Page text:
posts have been displaced, between the points where the goal-posts
should stand.

Subsidiary Goal how obtained.

13. A subsidiary goal is obtained in the same way as a goal,
except that to score a subsidiary goal the ball must pass between
the subsidiary goal mark and the goal-post which is nearest to it.
After a subsidiary goal the ball shall be hit off in accordance
with Rule 17 {/) or (/).

Goals obtained by Unfair Flay,

14. No goals or subsidiary goals shall be counted which have
been obtained by unfair play. Any infringement of the Rules
constitutes unfair play.

Choice and Change of Goals.

15. Sides shall toss for choice of goals. With regard to the
change of goals in the case of no goals being scored, when half-
time would fall in the middle of a period, the first time the ball
goes out of play, after half the time allotted for the total periods
of play shall have expired, goals shall be changed and the game
re-started as directed in par. (tf) Rule 17, Rules of the Game of


Polo, provided that any penalty due is first exacted. But after
the first goal, goals shall only be changed after each goal obtained.

Local Committee and Stopping Game.

1 6. If a game has to be stopped from any cause, for any length
of time, before the full time of play has been completed, the
Local Committee shall decide when the game shall be resumed.

Bringing the Ball into Play
Starting and Re-starting Game.

17. The umpires shall have the power of ordering play to
begin, after the time fixed, notwithstanding the absence of any

{a) To start the game, and after each change of goals, the
ball shall be brought into play between the centre flags,
by one of the umpires (who will remain mounted) bowl-
ing the ball underhand along the ground, close to his
pony, as hard as possible, at right angles to the side line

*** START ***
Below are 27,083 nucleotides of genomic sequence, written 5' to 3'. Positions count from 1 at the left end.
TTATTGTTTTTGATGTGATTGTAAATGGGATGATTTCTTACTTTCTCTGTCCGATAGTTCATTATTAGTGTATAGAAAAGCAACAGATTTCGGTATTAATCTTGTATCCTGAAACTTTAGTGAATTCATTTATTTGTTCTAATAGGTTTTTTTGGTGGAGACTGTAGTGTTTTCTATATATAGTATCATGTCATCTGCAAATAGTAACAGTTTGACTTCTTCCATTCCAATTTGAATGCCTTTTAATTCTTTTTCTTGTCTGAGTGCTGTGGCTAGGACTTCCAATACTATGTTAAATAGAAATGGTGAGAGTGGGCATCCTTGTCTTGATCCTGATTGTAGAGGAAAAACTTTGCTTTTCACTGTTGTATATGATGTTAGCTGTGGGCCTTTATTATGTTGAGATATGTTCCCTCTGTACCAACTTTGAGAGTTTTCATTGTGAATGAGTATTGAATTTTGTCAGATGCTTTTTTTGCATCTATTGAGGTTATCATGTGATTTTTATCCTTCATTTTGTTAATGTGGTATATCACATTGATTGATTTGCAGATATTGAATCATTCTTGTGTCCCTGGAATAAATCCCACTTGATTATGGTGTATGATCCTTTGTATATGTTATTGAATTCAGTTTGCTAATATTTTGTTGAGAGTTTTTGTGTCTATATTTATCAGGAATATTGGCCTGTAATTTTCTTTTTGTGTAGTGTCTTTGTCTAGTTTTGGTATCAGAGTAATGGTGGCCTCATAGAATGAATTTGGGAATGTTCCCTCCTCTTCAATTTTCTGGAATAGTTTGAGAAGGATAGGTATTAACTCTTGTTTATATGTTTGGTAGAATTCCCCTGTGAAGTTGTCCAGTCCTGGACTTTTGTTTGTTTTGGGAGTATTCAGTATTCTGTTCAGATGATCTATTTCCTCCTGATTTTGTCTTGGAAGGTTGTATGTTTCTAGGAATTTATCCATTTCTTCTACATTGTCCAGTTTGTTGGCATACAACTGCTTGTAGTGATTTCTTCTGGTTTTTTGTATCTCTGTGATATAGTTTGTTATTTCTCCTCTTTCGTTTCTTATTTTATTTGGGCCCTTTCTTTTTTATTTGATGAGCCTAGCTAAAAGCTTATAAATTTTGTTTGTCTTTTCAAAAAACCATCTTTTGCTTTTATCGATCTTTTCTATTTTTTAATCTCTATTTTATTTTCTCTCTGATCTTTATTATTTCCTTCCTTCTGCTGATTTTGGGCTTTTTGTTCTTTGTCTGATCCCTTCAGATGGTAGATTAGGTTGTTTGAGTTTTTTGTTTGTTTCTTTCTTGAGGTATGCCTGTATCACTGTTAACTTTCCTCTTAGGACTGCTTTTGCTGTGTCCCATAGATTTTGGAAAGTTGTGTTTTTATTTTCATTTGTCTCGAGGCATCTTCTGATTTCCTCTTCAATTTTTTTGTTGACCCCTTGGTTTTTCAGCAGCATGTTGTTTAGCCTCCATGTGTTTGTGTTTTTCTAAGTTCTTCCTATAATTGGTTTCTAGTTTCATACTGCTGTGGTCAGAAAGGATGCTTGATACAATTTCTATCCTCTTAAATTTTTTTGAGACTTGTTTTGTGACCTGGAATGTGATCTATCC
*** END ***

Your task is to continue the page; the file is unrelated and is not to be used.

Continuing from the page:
towards the centre of the ground between the two sides,
who will range themselves opposite to each other, no
player to be closer to the umpire than ten yards. The
umpire will bring the ball into play, from a point about
eighty yards from the side line, and always from the
same side of the ground.

{b) The same procedure will be adopted in the case of a
broken ball or an accident, but in these cases the ball
will be brought into play outwards from the centre^ at the
spot where the ball was broken, or the accident occurred.

(f) When the ball goes out at the side the ball shall be thrown
in at once at the spot where it went out, either by the
umpire in the manner detailed above, or by any one on
foot deputed by him to do so, who will bowl it in
underhand, no player to be within ten yards of the line.
The umpire will not wait for both sides to form up.

{d) To re-start the game after a foul has been given, the
penalty for that foul will be carried out.


{e) When the ball is hit behind the adversary's back line by
one of the attacking side the goal-referee will place the
ball on a spot as near as possible to that at which it
crossed the line, but behind it. The umpires will see
that the ball is hit off by one of the defending side
without delay, and that none of the attacking side
approach within thirty yards of the back line up to the
moment it is hit off. At the commencement of a new
period, should none of the defending side be at the spot
where the ball went behind, ready to hit off, it is the
duty of the goal-referee at once to bowl in the ball
underhand, at the spot, at right angles to the back line,
as hard as possible. And in this case the penalty for
an offside shall not be claimed against the attacking side
should no one of the defending side be between them
and the back line.

(/) W^lien the ball is hit with a stick behind the back line
by one of the defending side, one of that side shall hit
it off from behind the goal line, between the goal-posts.
All the players of the defending side shall stand behind
the back line, not outside the subsidiary goal marks on
each side ; none of the attacking side to be within
thirty yards of the back line in each case, until the ball